Buyers are grappling with how to integrate social and environmental responsibility into purchasing decisions. The most efficient way is to assess a consistent set of publicly available indicators by which companies report their performance and progress. However, there are hundreds of recommended reporting indicators related to Corporate Social Responsibility (CSR), making it difficult to know what is necessary to have confidence that the products being purchased are manufactured in a socially and environmentally responsible way. Companies also differ in what they share publicly based on CSR maturity, where they are in the supply chain, and the restrictions of supplier contracts. Collectively this can cause challenges in comparing companies’ performance, leaving less time for buyers to focus on their core responsibilities.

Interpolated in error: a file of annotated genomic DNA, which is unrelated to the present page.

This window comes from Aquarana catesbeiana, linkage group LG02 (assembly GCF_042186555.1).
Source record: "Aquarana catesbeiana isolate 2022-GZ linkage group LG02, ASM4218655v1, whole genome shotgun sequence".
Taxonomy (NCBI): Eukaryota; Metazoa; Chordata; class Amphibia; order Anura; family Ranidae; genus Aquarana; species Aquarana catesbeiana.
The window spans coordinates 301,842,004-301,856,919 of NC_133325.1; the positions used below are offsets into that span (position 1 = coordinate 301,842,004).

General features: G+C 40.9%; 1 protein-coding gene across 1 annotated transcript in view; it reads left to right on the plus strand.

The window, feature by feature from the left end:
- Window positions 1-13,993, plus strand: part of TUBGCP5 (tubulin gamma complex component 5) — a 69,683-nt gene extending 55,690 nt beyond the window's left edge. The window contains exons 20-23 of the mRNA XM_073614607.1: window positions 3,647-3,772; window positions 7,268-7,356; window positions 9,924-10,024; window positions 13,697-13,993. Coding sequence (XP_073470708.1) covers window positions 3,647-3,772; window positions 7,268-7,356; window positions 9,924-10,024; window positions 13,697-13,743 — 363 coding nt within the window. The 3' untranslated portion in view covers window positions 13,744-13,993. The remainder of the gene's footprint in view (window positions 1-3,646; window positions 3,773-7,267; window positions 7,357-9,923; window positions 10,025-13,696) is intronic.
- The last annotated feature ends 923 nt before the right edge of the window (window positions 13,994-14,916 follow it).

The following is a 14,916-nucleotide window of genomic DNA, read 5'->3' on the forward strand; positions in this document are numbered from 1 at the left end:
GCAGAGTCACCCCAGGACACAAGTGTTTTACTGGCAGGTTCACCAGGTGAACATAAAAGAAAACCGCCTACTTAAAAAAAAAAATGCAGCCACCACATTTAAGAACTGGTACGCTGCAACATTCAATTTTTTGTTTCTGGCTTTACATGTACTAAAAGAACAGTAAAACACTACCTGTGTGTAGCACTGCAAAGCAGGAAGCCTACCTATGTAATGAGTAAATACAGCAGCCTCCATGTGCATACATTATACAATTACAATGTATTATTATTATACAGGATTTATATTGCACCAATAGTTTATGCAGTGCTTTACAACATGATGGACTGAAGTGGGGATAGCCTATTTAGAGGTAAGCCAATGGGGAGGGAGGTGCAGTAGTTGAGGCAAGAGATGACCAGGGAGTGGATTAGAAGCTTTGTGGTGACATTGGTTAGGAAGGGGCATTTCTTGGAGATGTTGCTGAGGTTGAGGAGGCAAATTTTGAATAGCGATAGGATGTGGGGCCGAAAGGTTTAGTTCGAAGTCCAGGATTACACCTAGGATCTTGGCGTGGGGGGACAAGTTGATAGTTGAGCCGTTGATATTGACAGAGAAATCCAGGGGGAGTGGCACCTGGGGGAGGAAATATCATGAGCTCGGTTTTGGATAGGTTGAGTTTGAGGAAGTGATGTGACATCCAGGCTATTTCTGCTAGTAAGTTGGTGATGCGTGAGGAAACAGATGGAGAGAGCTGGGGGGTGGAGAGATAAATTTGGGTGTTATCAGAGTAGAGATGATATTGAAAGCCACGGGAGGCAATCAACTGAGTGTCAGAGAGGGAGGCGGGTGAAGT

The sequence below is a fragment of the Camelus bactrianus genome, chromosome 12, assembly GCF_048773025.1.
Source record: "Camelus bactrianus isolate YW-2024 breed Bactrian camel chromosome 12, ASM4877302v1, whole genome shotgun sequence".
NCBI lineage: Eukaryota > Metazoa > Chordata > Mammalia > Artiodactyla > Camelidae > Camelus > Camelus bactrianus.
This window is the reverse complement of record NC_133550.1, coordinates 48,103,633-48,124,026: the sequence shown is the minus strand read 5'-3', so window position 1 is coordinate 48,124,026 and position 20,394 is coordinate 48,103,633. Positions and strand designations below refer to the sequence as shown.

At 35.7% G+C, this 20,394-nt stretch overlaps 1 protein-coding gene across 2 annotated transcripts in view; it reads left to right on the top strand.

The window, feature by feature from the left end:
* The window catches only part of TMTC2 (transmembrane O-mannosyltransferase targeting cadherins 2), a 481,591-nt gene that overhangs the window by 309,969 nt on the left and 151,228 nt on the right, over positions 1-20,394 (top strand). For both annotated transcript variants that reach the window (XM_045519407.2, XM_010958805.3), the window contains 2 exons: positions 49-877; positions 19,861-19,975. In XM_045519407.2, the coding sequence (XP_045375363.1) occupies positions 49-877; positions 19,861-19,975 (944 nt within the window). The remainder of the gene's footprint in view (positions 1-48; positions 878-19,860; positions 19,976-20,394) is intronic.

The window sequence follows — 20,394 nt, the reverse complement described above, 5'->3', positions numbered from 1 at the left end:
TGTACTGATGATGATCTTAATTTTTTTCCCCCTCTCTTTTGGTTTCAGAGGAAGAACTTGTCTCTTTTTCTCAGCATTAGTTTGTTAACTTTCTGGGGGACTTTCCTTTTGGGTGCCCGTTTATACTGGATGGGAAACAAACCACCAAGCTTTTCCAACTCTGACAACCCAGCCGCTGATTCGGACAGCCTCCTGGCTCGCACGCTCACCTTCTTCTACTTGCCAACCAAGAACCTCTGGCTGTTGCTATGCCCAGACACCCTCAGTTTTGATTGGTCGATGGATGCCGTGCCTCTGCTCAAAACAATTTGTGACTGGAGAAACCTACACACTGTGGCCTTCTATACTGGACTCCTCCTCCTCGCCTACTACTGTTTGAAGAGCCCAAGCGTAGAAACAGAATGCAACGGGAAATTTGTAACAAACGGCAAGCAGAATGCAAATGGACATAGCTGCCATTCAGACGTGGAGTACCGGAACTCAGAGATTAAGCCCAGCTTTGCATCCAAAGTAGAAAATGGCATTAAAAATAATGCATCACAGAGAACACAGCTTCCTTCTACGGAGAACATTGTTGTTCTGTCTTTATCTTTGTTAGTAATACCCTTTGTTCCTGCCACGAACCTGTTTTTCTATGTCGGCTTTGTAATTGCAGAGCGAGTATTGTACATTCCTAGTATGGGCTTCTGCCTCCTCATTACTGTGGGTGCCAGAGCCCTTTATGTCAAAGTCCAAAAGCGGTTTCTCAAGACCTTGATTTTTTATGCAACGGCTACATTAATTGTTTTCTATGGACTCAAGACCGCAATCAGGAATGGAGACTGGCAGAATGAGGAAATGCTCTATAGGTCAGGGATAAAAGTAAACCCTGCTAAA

The RBA Practical Guide to Transparency in Procurement maps out a spectrum of maturity related to meaningful transparency that buyers can use as a resource to assess companies’ disclosures on social and environmental responsibility and meet their own sustainable purchasing goals.
View and download the official version of the Practical Guide to Transparency in Procurement here (in English). As a courtesy, this guide has also been translated into German, French, Spanish and Swedish, however, please refer to the English version for formal guidance.